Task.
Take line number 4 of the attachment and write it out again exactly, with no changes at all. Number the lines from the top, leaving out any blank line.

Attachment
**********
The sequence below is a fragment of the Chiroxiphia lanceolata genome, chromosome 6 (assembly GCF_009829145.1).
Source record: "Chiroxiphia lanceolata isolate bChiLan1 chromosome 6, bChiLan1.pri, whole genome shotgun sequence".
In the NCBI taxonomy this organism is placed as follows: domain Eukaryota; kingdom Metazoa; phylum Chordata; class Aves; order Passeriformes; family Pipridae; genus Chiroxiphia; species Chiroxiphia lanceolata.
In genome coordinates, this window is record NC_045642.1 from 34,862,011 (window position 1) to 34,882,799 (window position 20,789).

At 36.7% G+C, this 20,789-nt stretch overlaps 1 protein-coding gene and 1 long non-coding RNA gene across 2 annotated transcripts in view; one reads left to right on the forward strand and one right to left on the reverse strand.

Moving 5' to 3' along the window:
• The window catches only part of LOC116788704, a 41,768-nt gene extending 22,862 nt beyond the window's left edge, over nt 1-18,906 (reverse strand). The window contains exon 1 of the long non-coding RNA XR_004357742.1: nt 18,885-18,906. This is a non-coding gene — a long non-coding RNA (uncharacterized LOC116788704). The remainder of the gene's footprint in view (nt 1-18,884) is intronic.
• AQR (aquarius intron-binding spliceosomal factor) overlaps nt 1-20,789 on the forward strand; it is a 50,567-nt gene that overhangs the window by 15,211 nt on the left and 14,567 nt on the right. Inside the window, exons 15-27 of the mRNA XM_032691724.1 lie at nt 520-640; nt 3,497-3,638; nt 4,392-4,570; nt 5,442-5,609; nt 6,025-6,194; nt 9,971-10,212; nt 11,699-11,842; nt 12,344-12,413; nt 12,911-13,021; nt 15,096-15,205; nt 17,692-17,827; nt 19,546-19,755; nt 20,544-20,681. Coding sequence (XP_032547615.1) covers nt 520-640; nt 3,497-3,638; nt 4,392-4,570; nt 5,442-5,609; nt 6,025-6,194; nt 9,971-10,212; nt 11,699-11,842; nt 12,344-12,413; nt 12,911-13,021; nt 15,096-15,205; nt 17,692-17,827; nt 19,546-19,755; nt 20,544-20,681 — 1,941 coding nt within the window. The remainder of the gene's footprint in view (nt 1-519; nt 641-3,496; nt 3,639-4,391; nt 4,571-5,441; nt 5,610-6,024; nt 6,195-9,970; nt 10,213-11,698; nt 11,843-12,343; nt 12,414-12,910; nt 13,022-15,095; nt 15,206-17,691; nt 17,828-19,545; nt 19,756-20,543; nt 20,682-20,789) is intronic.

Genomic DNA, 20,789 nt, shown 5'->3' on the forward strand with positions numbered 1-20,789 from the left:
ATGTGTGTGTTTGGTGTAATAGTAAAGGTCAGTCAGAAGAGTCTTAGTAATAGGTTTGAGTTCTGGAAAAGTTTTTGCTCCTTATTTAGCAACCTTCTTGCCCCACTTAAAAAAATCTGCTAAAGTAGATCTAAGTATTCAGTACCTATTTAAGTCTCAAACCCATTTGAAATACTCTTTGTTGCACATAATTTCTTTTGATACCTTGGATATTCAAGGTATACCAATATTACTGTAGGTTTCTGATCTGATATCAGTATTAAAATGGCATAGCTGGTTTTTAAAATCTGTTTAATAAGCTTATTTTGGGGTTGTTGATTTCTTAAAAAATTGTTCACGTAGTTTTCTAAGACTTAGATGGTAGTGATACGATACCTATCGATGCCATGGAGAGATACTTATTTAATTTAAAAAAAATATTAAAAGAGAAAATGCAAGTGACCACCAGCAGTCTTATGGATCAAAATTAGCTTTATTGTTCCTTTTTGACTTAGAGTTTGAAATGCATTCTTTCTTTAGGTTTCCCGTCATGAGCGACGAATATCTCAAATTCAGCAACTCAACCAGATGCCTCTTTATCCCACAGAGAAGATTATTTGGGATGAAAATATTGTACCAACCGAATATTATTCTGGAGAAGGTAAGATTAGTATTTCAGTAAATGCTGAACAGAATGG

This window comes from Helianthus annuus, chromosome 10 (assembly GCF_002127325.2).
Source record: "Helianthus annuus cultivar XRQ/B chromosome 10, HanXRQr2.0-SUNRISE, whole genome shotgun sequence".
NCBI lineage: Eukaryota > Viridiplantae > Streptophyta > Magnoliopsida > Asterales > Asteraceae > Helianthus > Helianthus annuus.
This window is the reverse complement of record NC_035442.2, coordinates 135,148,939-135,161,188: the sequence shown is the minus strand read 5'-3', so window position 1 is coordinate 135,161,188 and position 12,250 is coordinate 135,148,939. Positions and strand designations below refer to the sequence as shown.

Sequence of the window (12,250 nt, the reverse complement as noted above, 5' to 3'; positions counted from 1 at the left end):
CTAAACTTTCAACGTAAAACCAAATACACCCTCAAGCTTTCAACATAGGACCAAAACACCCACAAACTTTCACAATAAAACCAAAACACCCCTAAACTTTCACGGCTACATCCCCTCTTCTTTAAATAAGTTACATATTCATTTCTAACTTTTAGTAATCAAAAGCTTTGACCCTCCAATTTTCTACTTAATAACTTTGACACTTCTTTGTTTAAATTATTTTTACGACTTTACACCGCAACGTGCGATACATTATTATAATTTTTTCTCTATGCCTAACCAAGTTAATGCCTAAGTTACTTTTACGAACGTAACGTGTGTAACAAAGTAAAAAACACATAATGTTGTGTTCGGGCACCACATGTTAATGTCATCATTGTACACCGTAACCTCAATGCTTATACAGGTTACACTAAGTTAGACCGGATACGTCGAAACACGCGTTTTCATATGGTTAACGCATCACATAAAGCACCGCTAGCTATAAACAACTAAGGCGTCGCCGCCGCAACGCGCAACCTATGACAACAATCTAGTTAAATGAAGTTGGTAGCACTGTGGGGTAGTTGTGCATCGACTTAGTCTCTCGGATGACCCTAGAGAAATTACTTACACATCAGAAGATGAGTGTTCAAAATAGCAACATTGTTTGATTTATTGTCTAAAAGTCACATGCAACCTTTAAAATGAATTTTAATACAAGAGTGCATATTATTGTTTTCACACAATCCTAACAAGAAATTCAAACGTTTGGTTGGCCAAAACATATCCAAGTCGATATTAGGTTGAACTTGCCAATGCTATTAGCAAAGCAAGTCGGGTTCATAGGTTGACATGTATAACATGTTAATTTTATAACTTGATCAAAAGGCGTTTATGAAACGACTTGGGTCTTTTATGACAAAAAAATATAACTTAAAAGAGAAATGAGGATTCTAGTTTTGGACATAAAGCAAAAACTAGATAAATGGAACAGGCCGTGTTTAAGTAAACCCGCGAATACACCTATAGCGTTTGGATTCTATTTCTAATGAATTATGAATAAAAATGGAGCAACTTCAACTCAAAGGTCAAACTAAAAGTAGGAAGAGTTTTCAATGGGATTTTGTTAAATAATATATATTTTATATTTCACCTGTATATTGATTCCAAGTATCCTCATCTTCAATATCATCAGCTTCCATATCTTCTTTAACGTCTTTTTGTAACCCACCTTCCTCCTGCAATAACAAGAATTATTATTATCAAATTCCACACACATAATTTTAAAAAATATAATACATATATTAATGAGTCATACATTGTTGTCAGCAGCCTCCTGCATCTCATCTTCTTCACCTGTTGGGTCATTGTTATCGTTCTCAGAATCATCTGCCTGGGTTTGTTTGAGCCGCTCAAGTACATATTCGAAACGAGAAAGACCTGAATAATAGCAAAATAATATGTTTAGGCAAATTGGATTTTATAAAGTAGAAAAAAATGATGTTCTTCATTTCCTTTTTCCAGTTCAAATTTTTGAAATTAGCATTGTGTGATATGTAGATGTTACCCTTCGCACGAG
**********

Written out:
In genome coordinates, this window is record NC_045642.1 from 34,862,011 (window position 1) to 34,882,799 (window position 20,789).